The following guest piece is penned by Yasmeen Shorish, Assistant Professor and Physical & Life Sciences Librarian with JMU’s Rose Library Services. Yasmeen serves as a liaison to the biology, chemistry, and physics and astronomy departments.
It often can seem as though it is getting harder to do research in academia. Faculty balance more classes and more students with less time and less funding, while working to stay in compliance with increasingly common funder mandates. While the library may not be able to help balance teaching and research loads, we can give faculty some tools to more easily meet funding obligations. Continue reading
The following piece was penned by Double Duke Courtney R. C. Swartzentruber in early 2013 after her experience studying internationally in Lunéville, France. For more information on the International Society for Cultural History, visit their website.
A view of the Chateau Lunéville in Lunéville, France.
In July of 2012, I presented a paper at the annual International Society for Cultural History conference in Lunéville, France, in which the cultural history of work served as the theme of the conference. The objective of the conference was “to reflect on the links between work and culture by starting a dialogue between several trends of historiography, at the crossroads of several fields and disciplines.” The conference papers featured interdisciplinary themes and were presented in French or English.
In March of this year, the first issue of the James Madison Undergraduate Research Journal, or JMURJ, was published on the journal’s website and shared via various social media outlets. Since then, members of the Editorial Board and I have been working diligently to spread the word about JMU’s newest publication. We hope that hearing the title (pronounced “Jay-Merge”) will eventually become commonplace within JMU’s undergraduate research community, not for shameless validation but rather as evidence that undergraduate research is becoming more visible and viable to the student body. Continue reading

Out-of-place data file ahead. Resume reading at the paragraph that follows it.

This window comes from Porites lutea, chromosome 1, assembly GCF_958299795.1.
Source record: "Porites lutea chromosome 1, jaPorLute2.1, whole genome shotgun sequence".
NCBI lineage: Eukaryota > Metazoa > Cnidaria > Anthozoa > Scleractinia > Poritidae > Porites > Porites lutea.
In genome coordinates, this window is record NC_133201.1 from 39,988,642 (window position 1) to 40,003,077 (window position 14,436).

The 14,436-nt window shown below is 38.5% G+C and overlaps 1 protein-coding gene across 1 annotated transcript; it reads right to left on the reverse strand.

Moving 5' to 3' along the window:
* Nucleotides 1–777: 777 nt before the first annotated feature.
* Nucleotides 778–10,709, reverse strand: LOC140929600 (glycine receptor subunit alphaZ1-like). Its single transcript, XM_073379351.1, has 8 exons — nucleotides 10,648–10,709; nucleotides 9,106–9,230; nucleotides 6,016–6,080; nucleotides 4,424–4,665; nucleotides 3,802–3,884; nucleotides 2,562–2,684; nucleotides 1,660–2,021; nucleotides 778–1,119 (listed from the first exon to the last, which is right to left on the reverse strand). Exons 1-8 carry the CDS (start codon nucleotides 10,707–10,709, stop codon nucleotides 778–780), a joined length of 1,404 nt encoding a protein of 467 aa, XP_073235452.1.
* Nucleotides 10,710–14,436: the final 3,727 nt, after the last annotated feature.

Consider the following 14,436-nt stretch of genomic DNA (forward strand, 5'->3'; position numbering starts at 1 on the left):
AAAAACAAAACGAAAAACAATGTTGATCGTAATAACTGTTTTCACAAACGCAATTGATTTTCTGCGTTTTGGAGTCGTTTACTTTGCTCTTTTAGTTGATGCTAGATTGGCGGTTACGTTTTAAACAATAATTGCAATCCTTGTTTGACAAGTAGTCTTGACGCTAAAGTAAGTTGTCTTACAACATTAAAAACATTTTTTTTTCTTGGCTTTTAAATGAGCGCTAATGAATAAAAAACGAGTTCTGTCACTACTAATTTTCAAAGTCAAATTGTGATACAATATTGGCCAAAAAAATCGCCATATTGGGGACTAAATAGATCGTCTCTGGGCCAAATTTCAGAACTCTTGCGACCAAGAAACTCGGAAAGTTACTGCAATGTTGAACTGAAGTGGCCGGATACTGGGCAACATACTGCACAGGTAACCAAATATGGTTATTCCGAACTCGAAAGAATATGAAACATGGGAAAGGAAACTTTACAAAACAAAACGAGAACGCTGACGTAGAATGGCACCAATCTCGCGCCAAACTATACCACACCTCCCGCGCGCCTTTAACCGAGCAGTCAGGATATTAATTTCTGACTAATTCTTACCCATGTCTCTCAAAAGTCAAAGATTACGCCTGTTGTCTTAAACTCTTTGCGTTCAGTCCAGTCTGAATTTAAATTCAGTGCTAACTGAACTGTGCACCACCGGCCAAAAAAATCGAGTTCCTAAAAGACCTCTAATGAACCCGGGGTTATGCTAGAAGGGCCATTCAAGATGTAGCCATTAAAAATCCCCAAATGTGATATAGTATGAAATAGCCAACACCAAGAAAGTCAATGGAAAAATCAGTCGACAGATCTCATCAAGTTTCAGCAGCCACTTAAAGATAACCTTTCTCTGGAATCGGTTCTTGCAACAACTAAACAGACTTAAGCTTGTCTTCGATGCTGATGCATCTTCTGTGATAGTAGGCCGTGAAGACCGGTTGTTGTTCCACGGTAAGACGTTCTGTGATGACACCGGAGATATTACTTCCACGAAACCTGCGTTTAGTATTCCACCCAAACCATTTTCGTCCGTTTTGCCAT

When I applied to graduate school, I expected long hours spent studying, tough exams, and new experiences. The Master of Public Administration (MPA) program at James Madison University, however, takes this a step further by allowing students to participate in more practical, hands-on projects in the surrounding communities.
From the onset, I was afforded these opportunities as I started my graduate years completing an economic development study with the town of Dayton, VA. Despite being an integral member of the research team for that study, there were several other groups (i.e. faculty, undergraduate students, town residents/officials) that were also heavily involved. However, that study – along with the skills and knowledge that I learned throughout my two years in the program – prepared me to go even further and take a hands-on leadership role in a parking study completed for Harrisonburg Downtown Renaissance (HDR). This study was completed as part of the MPA program’s final, culminating Capstone course. Continue reading
“I think I have a book in me, and I think that teaching this course will help me write it.” That statement may be the brashest thing I’ve ever said in front of a group of students (and I’ve said some pretty brash things.) The course was HON200D—Black Elk to Black Holes: Shaping a Myth for a New Millennium—and it was the first day of classes during spring semester 1999. The statement turned out to be true, but extraordinarily naïve. It took teaching the course five additional times, teaching a sister course once, and 12 years of writing and editing in fits and starts before the nascent book became a reality. Continue reading